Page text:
Those of you who first heard of Sonia Sotomayor at the time of her nomination to the US Supreme Court in 2009 may not be familiar with the incredible odds she had to overcome to get where she is today: growing up in the projects; being born to uneducated immigrant parents; losing her dad at the tender age of nine. She nonetheless graduated as valedictorian of her high-school class, graduated from Princeton and then Yale Law School, worked as a prosecutor, made partner in only four years at a firm where she focused on corporate litigation, and then was nominated as a Federal District Court judge by a Republican president. Clearly, a smart, focused, hard-working woman.
Abby Cadabby and Sonia Sotomayor – weird combination, huh? Well, imagine my surprise when they appeared together on Sesame Street! It’s a short clip, where Justice Sotomayor talks to Abby about careers. [View the clip here.] It’s generally sweet and uplifting. Justice Sotomayor is wearing her black robe with the white ruffle at the neck, and Abby is in her usual girly-girl attire. When Abby tells the Justice that she wants to be a princess, the Justice kindly explains that while being a princess is certainly fun, it is not a career. A career is something that you must work toward over a long period of time. Justice Sotomayor explains that there are all sorts of careers – doctor, lawyers, teacher and scientist, for example. Then, predictably, Abby decides she wants to be a Supreme Court Justice, just like Justice Sotomayor.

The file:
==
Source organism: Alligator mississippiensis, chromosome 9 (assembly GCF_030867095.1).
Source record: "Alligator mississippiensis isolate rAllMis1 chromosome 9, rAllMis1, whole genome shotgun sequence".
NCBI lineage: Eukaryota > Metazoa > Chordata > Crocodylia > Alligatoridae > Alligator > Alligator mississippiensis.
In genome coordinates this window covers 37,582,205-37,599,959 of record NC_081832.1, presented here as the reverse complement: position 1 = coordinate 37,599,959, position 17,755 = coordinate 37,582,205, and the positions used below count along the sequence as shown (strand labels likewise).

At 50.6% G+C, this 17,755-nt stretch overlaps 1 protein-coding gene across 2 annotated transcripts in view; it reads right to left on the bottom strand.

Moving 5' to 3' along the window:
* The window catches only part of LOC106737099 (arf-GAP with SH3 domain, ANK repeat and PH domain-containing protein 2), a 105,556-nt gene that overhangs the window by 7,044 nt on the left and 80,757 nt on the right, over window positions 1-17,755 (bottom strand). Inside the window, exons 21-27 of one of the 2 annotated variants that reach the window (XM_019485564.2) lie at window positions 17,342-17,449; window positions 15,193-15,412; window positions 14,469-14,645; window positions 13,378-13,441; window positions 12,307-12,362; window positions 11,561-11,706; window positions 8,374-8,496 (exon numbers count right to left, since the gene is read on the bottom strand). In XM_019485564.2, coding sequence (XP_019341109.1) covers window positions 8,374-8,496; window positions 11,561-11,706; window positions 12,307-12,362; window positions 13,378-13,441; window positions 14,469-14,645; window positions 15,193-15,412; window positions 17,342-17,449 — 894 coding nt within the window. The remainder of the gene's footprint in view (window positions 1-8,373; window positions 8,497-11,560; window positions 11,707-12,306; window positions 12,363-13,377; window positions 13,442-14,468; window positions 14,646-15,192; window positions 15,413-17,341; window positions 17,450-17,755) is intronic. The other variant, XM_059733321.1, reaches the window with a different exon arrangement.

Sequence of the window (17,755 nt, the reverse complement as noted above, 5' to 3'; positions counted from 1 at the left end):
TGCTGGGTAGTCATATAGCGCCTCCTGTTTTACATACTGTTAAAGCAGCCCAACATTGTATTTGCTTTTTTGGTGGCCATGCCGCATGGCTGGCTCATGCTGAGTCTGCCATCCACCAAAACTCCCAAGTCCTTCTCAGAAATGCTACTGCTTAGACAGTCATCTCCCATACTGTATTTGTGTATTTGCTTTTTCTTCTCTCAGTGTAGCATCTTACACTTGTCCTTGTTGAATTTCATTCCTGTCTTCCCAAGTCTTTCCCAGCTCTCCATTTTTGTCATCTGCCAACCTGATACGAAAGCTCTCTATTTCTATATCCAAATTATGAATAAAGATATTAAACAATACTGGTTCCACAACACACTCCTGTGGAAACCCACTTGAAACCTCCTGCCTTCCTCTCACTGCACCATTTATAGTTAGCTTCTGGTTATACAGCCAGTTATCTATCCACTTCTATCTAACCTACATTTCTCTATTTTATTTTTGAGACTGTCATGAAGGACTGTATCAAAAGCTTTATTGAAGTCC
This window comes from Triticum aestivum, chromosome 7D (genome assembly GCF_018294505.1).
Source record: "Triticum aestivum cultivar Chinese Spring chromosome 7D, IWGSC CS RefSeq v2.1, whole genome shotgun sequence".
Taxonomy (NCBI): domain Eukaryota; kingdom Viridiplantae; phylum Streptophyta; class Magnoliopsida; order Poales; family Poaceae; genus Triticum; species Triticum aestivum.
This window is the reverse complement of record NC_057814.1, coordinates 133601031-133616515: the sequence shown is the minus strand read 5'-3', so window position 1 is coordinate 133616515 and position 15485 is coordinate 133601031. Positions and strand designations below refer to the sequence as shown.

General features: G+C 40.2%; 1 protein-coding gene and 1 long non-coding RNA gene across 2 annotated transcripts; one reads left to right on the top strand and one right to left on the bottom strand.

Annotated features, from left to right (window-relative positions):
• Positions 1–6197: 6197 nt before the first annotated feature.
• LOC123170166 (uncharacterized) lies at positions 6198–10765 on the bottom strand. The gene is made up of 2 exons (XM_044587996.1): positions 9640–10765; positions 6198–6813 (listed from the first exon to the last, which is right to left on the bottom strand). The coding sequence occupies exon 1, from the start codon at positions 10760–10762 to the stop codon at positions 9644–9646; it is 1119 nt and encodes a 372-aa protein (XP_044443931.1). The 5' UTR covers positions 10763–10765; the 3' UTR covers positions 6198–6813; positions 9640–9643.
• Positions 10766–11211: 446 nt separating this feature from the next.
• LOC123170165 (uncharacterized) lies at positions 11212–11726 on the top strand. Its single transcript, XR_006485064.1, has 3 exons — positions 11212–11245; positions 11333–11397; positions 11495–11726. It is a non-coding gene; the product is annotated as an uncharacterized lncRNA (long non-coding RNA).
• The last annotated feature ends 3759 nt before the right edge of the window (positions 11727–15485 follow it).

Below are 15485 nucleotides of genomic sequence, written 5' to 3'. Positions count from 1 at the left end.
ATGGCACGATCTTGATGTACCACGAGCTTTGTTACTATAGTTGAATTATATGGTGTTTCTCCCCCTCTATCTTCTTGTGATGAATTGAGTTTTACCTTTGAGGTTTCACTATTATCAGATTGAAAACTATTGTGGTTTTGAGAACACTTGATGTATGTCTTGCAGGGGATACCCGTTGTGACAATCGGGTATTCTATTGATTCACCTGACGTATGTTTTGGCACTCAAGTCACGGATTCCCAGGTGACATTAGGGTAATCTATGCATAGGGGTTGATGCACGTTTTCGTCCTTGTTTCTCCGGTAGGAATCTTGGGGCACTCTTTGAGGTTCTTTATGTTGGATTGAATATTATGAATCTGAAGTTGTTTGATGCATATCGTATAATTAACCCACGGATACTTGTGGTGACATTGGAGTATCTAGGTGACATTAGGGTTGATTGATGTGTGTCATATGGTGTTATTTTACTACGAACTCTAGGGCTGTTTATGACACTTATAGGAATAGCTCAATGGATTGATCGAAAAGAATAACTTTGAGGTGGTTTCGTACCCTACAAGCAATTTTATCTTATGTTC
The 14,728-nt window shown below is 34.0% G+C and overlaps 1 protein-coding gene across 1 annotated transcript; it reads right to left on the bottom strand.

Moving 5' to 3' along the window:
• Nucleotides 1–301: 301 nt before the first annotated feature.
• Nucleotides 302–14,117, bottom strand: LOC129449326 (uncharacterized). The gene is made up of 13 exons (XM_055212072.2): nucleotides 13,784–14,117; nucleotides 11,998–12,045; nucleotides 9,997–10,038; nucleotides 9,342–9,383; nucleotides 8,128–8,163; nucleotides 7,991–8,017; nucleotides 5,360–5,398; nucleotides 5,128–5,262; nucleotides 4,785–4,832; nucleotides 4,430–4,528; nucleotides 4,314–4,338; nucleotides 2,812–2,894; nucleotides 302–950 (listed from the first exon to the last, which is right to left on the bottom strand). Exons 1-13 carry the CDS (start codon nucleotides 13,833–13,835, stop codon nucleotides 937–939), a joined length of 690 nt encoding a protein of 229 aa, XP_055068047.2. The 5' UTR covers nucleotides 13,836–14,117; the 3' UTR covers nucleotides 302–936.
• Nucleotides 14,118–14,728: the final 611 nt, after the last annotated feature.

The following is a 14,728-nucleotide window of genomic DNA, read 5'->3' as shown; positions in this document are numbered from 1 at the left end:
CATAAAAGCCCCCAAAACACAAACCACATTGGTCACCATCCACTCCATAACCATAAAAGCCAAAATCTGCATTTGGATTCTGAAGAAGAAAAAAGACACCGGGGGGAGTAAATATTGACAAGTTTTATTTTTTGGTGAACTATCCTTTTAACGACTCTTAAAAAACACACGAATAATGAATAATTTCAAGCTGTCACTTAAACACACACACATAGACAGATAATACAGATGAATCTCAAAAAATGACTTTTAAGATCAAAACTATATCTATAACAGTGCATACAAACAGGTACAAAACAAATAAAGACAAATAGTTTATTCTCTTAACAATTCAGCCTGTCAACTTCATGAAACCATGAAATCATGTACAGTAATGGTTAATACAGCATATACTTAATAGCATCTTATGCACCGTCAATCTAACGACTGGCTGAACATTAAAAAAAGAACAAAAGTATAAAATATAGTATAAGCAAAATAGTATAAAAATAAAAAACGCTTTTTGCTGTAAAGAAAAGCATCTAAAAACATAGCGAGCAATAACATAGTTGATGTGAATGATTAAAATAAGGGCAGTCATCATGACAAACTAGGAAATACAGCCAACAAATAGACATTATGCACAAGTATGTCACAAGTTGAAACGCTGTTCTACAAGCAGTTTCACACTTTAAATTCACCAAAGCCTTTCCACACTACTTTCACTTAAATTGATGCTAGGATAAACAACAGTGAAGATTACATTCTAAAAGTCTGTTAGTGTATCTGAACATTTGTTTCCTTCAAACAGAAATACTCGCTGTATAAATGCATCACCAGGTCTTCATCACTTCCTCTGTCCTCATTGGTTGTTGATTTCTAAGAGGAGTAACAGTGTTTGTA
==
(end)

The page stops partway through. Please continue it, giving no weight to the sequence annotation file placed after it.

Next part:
This lawyer-mom loved the clip, and its message to our daughters. Initially. The message to many girls, particularly those growing up in poverty, is a great one. You can be more than a princess. If you work hard, you can have a career. Even you – a Latina from the projects – can become a Supreme Court Justice.